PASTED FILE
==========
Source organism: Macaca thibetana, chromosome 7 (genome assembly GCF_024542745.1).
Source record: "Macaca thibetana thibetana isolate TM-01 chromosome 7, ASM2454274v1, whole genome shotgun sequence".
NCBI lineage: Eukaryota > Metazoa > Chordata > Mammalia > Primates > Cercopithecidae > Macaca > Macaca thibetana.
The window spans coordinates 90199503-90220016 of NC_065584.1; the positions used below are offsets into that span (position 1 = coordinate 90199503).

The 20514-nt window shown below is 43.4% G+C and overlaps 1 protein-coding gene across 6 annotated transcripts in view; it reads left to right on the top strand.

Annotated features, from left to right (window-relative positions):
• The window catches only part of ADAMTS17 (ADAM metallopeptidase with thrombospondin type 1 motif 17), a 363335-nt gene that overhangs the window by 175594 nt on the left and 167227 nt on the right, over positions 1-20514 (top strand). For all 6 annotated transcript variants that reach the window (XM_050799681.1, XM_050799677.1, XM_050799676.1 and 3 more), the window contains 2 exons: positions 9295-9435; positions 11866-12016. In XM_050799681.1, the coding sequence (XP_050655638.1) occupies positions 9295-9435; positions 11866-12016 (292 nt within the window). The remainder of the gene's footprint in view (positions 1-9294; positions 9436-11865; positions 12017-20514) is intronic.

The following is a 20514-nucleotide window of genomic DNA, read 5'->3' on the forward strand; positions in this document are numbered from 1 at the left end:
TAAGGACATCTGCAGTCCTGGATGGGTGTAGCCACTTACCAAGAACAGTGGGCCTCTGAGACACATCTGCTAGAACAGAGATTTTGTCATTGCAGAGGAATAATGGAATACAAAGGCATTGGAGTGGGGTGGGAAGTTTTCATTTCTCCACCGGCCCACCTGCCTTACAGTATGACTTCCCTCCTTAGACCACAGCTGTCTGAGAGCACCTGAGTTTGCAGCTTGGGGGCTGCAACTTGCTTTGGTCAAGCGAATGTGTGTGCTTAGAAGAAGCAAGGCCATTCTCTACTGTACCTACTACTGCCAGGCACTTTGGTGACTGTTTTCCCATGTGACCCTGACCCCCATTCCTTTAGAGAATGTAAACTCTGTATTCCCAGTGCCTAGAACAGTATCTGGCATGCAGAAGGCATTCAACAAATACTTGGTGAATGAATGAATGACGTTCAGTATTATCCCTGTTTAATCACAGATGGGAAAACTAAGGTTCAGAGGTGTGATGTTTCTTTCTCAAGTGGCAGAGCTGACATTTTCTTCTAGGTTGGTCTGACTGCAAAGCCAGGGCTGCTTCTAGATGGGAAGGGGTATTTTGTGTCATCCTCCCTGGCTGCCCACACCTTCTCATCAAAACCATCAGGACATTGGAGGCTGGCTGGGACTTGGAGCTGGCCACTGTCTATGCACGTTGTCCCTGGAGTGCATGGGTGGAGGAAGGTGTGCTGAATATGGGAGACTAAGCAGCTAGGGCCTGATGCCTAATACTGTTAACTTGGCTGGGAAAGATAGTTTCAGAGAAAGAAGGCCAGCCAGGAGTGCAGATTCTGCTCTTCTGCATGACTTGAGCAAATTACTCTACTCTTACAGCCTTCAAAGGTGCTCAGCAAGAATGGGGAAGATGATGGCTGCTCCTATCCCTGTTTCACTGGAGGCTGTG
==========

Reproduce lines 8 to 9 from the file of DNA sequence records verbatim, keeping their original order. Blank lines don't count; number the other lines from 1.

The following is a 20514-nucleotide window of genomic DNA, read 5'->3' on the forward strand; positions in this document are numbered from 1 at the left end:
TAAGGACATCTGCAGTCCTGGATGGGTGTAGCCACTTACCAAGAACAGTGGGCCTCTGAGACACATCTGCTAGAACAGAGATTTTGTCATTGCAGAGGAATAATGGAATACAAAGGCATTGGAGTGGGGTGGGAAGTTTTCATTTCTCCACCGGCCCACCTGCCTTACAGTATGACTTCCCTCCTTAGACCACAGCTGTCTGAGAGCACCTGAGTTTGCAGCTTGGGGGCTGCAACTTGCTTTGGTCAAGCGAATGTGTGTGCTTAGAAGAAGCAAGGCCATTCTCTACTGTACCTACTACTGCCAGGCACTTTGGTGACTGTTTTCCCATGTGACCCTGACCCCCATTCCTTTAGAGAATGTAAACTCTGTATTCCCAGTGCCTAGAACAGTATCTGGCATGCAGAAGGCATTCAACAAATACTTGGTGAATGAATGAATGACGTTCAGTATTATCCCTGTTTAATCACAGATGGGAAAACTAAGGTTCAGAGGTGTGATGTTTCTTTCTCAAGTGGCAGAGCTGACATTTTCTTCTAGGTTGGTCTGACTGCAAAGCCAGGGCTGCTTCTAGATGGGAAGGGGTATTTTGTGTCATCCTCCCTGGCTGCCCACACCTTCTCATCAAAACCATCAGGACATTGGAGGCTGGCTGGGACTTGGAGCTGGCCACTGTCTATGCACGTTGTCCCTGGAGTGCATGGGTGGAGGAAGGTGTGCTGAATATGGGAGACTAAGCAGCTAGGGCCTGATGCCTAATACTGTTAACTTGGCTGGGAAAGATAGTTTCAGAGAAAGAAGGCCAGCCAGGAGTGCAGATTCTGCTCTTCTGCATGACTTGAGCAAATTACTCTACTCTTACAGCCTTCAAAGGTGCTCAGCAAGAATGGGGAAGATGATGGCTGCTCCTATCCCTGTTTCACTGGAGGCTGTG